Once pathologists have finished describing lesions, they must interpret what they have found and develop a morphologic diagnosis. A morphologic diagnosis is a short phrase that sums up the important aspects of the lesion and is a way to communicate these aspects to other medical professionals in a precise way.
The components of a morphologic diagnosis are:
These four are the basics, but sometimes other modifiers can be used to refer to Distribution (abbreviated as: d)
- Severity (abbreviated as: s)
- Time (abbreviated as: t)
- Lesion (abbreviated as: l)
- Anatomic site (abbreviated as: a)
For example, if you saw a swollen, dark red spleen that dripped blood when you cut it, the morphologic diagnosis would be:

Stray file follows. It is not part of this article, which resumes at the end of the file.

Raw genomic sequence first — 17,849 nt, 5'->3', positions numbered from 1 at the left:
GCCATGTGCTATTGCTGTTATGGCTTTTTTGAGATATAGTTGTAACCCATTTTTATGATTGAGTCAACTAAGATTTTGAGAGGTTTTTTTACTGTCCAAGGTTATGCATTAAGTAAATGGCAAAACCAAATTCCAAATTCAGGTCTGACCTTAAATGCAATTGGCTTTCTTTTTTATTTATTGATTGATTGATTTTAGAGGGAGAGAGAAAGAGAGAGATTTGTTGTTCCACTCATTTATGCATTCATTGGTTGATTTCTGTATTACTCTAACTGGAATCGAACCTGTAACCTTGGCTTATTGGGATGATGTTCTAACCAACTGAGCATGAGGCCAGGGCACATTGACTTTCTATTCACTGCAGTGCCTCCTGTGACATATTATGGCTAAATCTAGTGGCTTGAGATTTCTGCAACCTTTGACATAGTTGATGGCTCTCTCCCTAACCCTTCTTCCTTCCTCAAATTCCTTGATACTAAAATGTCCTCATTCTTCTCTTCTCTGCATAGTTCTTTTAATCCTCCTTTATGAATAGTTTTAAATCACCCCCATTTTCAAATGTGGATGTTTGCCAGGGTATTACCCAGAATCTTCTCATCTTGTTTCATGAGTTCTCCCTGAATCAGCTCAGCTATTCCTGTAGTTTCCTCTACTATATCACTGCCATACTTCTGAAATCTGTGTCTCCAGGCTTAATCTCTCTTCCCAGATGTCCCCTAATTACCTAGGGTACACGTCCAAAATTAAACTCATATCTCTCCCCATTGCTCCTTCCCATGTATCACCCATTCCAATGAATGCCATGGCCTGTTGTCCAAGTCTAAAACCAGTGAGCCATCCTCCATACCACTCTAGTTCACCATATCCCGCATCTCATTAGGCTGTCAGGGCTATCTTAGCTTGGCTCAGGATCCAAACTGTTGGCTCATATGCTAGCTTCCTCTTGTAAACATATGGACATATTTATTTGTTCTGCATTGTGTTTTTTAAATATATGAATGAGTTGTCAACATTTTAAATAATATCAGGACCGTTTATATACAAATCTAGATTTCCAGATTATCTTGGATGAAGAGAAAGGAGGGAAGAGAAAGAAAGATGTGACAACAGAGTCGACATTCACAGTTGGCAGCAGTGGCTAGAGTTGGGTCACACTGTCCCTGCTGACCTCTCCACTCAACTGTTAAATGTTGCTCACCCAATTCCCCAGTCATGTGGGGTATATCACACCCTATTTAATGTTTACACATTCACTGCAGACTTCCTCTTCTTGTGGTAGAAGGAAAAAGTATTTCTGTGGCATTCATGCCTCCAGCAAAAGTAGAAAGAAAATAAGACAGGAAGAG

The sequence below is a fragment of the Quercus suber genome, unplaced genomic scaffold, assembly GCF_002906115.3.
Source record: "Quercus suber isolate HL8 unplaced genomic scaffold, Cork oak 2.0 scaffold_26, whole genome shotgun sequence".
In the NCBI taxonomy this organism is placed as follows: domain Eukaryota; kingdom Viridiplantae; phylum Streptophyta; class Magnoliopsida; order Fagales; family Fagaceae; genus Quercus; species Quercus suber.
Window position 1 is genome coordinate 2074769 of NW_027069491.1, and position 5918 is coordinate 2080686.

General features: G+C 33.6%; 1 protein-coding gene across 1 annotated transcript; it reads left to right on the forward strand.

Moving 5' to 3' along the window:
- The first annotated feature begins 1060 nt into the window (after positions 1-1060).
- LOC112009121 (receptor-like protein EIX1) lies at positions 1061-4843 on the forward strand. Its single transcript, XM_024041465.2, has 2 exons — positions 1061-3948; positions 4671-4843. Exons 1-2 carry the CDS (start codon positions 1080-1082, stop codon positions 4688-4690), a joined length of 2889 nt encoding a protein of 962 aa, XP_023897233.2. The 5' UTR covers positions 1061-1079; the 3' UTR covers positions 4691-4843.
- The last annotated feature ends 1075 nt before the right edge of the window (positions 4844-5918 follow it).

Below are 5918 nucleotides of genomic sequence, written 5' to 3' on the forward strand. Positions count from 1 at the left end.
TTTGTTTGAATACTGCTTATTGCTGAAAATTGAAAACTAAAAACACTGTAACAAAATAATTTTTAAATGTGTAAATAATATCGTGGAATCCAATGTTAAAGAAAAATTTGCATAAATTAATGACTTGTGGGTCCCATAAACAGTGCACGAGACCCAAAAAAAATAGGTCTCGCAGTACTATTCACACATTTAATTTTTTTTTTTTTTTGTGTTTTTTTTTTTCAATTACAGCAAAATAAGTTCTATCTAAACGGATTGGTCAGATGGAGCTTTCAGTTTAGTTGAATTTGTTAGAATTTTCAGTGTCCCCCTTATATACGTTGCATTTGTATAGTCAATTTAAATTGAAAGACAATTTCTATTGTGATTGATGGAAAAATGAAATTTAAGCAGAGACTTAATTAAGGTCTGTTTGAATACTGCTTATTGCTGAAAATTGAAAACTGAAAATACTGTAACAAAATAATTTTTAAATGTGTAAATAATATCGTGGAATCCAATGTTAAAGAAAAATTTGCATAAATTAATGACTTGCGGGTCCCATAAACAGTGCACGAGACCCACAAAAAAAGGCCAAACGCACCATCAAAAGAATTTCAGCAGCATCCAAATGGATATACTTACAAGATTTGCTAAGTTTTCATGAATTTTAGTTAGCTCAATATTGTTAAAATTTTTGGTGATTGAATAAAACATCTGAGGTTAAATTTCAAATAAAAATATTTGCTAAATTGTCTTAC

Severe, acute, diffuse, splenic congestion. s t d a l
Similarly, if you saw a kidney with a small wedge-shaped area in the parenchyma that was firm and white/tan and shrunken below the level of the rest of the normal surface, your morphologic diagnosis would be:
Mild, chronic, focal, renal infarct s t d a l
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